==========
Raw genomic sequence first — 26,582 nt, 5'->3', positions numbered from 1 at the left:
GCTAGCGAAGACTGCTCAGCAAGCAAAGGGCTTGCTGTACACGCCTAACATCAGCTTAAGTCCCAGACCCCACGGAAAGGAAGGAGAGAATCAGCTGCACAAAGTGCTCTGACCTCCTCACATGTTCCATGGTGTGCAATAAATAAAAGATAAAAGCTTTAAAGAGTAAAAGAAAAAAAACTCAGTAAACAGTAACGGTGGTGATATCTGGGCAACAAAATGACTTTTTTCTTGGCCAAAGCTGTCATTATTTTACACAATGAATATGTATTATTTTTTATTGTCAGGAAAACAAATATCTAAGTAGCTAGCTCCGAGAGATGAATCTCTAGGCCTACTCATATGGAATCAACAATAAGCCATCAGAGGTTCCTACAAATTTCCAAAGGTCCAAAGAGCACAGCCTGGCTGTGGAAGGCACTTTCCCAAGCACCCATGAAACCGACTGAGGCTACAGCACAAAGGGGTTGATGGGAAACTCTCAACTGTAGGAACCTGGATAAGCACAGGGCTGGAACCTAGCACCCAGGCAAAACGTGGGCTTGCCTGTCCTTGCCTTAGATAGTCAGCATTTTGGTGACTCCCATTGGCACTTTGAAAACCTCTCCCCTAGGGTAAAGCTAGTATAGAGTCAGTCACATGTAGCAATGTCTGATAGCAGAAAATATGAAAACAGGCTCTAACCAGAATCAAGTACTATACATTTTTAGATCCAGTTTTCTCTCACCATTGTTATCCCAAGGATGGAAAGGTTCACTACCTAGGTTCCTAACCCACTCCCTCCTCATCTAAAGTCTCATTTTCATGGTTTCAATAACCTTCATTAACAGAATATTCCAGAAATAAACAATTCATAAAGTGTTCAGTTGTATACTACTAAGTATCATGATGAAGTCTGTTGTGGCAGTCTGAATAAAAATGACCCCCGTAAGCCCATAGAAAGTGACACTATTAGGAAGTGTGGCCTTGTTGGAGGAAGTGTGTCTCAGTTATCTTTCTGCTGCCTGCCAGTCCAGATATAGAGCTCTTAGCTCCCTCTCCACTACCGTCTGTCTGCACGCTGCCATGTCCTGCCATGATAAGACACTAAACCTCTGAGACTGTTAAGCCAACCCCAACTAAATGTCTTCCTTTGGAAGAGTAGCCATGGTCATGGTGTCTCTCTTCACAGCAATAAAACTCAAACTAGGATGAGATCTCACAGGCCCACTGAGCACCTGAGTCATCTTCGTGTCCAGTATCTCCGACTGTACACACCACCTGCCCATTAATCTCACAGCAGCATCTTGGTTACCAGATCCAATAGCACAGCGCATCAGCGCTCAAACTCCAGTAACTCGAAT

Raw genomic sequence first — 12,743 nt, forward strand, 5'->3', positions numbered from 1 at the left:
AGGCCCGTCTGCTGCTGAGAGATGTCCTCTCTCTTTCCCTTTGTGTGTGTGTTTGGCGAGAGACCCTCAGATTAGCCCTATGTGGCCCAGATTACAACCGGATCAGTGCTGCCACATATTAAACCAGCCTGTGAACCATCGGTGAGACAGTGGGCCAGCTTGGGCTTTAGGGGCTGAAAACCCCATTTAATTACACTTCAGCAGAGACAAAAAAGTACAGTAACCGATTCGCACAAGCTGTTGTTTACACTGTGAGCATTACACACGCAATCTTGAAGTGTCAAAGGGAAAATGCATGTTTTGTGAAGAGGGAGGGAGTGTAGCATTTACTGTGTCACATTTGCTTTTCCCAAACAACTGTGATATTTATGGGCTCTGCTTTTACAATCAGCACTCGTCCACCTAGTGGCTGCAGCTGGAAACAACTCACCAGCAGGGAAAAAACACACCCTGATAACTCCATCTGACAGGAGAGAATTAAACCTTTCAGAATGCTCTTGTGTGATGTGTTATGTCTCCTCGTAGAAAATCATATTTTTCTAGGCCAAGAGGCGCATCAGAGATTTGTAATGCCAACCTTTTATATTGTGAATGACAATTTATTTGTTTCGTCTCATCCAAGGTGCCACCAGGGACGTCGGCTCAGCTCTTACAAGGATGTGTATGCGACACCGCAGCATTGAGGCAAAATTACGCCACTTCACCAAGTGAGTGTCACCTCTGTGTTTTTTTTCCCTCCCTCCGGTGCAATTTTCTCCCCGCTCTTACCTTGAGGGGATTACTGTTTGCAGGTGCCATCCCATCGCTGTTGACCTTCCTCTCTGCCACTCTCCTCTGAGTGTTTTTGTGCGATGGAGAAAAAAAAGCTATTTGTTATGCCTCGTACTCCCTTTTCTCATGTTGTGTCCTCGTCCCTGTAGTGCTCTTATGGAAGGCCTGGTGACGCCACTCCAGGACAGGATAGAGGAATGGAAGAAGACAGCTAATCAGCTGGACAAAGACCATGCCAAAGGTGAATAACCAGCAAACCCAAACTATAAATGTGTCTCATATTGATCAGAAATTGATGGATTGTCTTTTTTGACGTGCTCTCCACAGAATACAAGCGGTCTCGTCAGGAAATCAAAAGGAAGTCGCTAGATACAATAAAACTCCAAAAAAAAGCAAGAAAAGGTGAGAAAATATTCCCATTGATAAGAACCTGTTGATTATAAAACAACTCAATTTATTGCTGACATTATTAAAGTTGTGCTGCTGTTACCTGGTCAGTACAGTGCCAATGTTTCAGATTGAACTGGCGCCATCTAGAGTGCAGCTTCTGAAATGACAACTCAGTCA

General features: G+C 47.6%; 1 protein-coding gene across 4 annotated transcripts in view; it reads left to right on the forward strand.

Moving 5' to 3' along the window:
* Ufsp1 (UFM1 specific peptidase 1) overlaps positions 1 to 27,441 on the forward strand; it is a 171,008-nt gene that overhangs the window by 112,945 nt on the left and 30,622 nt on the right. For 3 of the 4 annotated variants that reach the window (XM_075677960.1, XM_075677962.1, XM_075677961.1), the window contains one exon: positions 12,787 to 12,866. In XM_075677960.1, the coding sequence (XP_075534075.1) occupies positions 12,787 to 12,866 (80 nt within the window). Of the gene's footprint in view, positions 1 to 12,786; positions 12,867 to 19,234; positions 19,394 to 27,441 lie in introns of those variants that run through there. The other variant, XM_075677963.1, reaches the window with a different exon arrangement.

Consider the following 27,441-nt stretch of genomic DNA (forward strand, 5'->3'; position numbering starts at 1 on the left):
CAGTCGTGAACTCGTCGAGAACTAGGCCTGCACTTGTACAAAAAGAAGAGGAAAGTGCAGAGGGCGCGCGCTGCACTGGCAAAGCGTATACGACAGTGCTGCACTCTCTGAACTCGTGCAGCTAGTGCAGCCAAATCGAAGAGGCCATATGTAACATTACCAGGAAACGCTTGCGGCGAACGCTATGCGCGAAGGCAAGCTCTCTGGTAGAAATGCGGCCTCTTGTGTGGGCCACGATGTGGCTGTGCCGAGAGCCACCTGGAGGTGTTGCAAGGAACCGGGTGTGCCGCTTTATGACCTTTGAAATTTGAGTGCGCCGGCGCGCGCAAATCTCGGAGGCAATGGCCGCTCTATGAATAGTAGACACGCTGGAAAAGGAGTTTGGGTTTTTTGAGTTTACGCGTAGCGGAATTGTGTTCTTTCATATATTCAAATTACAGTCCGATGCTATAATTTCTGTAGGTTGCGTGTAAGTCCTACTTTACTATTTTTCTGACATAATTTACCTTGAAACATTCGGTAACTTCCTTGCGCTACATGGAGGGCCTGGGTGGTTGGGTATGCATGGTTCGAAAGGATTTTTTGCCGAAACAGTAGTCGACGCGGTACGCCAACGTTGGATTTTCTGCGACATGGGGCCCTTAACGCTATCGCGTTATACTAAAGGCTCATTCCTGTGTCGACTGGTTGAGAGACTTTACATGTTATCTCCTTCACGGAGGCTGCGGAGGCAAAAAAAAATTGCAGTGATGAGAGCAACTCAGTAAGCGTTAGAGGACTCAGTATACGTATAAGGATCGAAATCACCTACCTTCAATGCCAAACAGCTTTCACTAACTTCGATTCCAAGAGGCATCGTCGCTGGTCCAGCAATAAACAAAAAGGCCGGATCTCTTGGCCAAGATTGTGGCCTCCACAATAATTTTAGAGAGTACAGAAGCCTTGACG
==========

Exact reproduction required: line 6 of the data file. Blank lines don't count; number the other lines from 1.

Moving 5' to 3' along the window: